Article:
The deadline was the day before yesterday, Price-Waterhouse is hard at work, and it won't do any good for the Oscar nominees to take out any last-minute "for your consideration" ads. But one guy who figures to be well represented at next Monday's Academy Awards is taking out a splashy advertisement for himself this weekend: Oscar, for the first time ever, will do a little preceremony grandstanding, in the form of 16-page supplements delivered to 10 million readers of 19 newspapers around the country, including The Post.

In the past, the academy has shied away from any sort of self-promotion -- partly because it hardly needs any more publicity than the Oscars already receive. But the organization changed its mind this year when the North/South Communications Co. made an attractive offer: complete control over the editorial content of the supplement, all printing and insertion costs borne by North/South and a 5 percent cut of the revenue generated by ads in the supplements. The academy also stands to profit from a coupon offering special Academy Awards posters at $15 each. The noncommercial side of the inserts will include bios of the nominees, an Oscar quiz and a replica of the official ballot.

Come Monday night, the red lights to keep last year's acceptance speeches to a minimum probably won't be used. It seems everybody thought last year's show was a bit too efficient, so things should be marginally looser this time around; at least that's what the nominees were told when they showed up at the fifth annual -- and the best attended yet -- Nominees Luncheon a week ago. Woody Allen's 'Purple' Reign

The British version of the academy beat its American counterparts to the punch early this week, handing out the British Academy of Film and Television Arts Awards. But the winner wasn't 1986 Oscar nominee "Witness" or top-grosser "Back to the Future"; it wasn't even two other previous Oscar winners, "Amadeus" or "A Passage to India." Beating all four of those films was a movie not even nominated by the American academy, Woody Allen's "The Purple Rose of Cairo."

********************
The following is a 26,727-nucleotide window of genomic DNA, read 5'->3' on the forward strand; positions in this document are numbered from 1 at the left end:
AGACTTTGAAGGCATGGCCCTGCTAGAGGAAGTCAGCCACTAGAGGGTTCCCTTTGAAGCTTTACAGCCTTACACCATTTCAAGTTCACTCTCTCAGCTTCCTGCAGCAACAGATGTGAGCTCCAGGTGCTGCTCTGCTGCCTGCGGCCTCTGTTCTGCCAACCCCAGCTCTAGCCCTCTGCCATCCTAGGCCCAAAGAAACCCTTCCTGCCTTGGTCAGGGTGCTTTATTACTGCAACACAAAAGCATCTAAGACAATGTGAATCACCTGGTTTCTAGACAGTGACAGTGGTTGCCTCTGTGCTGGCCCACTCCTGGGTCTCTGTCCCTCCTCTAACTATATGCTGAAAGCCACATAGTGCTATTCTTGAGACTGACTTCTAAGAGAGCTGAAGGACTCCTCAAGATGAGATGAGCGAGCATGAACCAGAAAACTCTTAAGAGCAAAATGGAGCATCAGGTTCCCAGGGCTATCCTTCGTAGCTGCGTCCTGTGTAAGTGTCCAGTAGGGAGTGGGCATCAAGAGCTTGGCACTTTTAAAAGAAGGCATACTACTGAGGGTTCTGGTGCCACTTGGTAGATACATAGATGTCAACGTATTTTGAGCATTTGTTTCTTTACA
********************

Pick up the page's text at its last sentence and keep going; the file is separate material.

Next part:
One final Oscar note: Everybody's wondered just how much the Best Picture Oscar is worth to a movie at the box office, and Hollywood business columnist Martin A. Grove has compiled figures and decided it's worth $5 million to $10 million, depending on how much money the film has made and how widely it has been exposed before the win. His figures say "The Color Purple" and "Out of Africa" stand to increase their gross by 20 percent to 25 percent if they win -- and that the other three nominees could stand to reap even bigger benefits. There's one catch, though: "Prizzi's Honor," "Witness" and "Kiss of the Spider Woman" all have been or will soon be released on videocassette, which means that instead of the $10 million more in ticket sales, they'll probably just get rented more often. The film studios, of course, don't get any share of that rental charge. Who's Going to the Movies?

The studios' biggest problems have nothing to do with who wins or loses at the Oscars Monday. Of far more concern is a three-year survey commissioned by Columbia Pictures Industries that examined the entertainment habits of 12,000 families for three consecutive Septembers.

The results may be sobering to studios still congratulating themselves on the good business so far this year: Three-quarters of those questioned, for example, didn't see a single film during any of the surveyed months. And filmgoing is rapidly becoming less and less popular -- among 10- to 19-year-olds questioned it dropped a remarkable 23 percent during the past three years. Only one age group goes to more movies now than three years ago, according to the survey: The over-50 crowd attended 11 percent more films in 1985 than in 1983.

Mostly, though, the survey makes things look pretty dismal. One industry response was suggested last Friday to the board of governors of the National Association of Theater Owners: Columbia Pictures executive Peter Seeley proposed a generic "Go Out and See a Movie" campaign, similar in execution to the campaign promoting Florida orange juice.